3

AFAIK, no. However, Ed25519 keys can be converted to Curve25519 keys. My Ed25519 library supports this (or well, it supports DH with Ed25519 keys). Whether it is secure to use the same key for both signing and Diffie-Hellman, I don't exactly know. This answer suggests that it is very likely, but it still needs more study.


3

Edwards curves have unified addition so adding a point to itself returns the correct result. This differs from Weierstrass curves, where adding a point to itself gives the wrong result and you must use doubling. So your expectation that addition and doubling should return the same point is correct. High performance implementations of ECC use some form of ...


2

PLEASE NOTE: The code I link to below has not yet been reviewed by anyone with professional cryptography experience. I expect that it contains bugs, and it is definitely not production-ready. I am still learning about the JCA; there are parts of the code I have not finished, and there are parts that I will most likely go back and redo. That said, the tests ...


2

The relevant part of Neven et al is this: What this means for practice is that one should not instantiate the hash function with a Merkle-Damgård iteration of an $n$-bit compression function. Instead, one should probably simply truncate the output of a $2n$-bit hash function to $n$ bits. (Such a method would in our situation be reminiscent of Lucks’ ...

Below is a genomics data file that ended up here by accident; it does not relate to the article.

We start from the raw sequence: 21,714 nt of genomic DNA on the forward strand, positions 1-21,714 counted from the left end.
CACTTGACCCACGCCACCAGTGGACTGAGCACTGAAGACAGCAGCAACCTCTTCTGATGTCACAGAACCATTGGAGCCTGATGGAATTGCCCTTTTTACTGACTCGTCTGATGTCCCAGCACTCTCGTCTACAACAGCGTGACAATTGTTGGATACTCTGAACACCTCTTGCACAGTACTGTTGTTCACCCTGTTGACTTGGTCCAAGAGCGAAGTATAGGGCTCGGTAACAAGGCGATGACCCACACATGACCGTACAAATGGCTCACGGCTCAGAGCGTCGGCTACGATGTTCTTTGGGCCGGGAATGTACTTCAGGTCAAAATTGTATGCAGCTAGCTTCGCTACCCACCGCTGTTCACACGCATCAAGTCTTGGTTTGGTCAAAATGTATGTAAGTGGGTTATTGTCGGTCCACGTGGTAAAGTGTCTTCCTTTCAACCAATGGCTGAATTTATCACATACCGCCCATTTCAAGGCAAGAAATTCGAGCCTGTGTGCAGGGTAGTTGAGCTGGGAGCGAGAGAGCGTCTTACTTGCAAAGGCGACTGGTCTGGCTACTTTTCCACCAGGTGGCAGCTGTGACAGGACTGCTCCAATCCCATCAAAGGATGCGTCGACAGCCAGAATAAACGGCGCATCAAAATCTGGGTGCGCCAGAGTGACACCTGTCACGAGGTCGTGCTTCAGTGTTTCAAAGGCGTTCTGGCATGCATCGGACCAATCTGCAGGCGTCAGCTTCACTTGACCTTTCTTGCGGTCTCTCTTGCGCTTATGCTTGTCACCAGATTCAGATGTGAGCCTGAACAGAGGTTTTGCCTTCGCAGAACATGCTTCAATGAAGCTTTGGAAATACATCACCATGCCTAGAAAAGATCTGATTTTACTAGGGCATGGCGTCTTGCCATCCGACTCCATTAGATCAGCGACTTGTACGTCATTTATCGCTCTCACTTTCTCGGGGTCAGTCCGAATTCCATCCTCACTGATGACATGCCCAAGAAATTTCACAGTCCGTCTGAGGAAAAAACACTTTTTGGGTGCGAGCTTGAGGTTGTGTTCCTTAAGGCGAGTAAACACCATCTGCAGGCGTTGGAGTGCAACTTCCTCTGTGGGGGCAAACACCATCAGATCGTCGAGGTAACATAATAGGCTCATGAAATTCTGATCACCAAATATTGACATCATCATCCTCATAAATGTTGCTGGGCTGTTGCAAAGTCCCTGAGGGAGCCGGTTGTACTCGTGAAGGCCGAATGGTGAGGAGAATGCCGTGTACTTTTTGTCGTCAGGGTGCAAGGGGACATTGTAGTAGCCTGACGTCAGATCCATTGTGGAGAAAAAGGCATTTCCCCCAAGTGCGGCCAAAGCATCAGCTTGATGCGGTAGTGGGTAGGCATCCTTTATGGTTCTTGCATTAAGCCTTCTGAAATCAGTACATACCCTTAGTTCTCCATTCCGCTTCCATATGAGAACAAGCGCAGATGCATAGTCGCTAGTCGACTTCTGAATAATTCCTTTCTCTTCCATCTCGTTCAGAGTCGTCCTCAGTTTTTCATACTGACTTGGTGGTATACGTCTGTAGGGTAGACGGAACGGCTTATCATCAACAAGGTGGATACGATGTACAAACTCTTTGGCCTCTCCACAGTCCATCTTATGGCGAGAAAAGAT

2

The section 'Radix-$2^{64}$ representation' on page 11 of the Ed25519 paper ("High-speed high-security signatures" by Bernstein et al.) actually explains the technique. I should have read the paper more carefully. As pointed out by CodesInChaos, the order of the field is $p=2^{255}-19$ and the 38 corresponds to $2p=2^{256}-38$.


1

The goal of this method is to achieve collision-resilience (resistance against collision attacks). The second hash can be viewed as $H(R || M)$ for message M and some randomness R that is unknown to an attacker. Now, even if an attacker could efficiently find collisions for $H$, he cannot use this ability to run the standard forgery attack that works as ...


1

Unless I am missing something, I believe that you can simply compute $R = s*B - h*A$ using point subtraction.


1

The results should be the same as you have noted. Although I would think that most people would have a function more akin to ScalarMult(int, point) instead of dbl. Perhaps you could look at dbl and check if it is really a doubling function. Another check you could perform is to look at the $x$-coordinates of either outputs. Are they the same? If only the ...


1

Ed25519 or more general the EdDSA (Edwards-curve Digital Signature Algorithm) approach can be considered as a variant of ElGamal signatures (such as Schnorr or DSA). They all are signatures following the hash-then-sign approach. This simply means that you can sign arbitrary length messages by hashing them to a constant size string using a secure ...


1

Ed25519 is a specific implementation of EdDSA using the Twisted Edwards curve: x^2 + y^2 = 1 + (121665/121666) * (x^2)(y^2) It's known as high speed high security signature algorithm. For using the code you pointed out, you need to feed sk, pk, m, sm. So first you need to call publickey function with sk, then call signature function with m, sk and pk. PK ...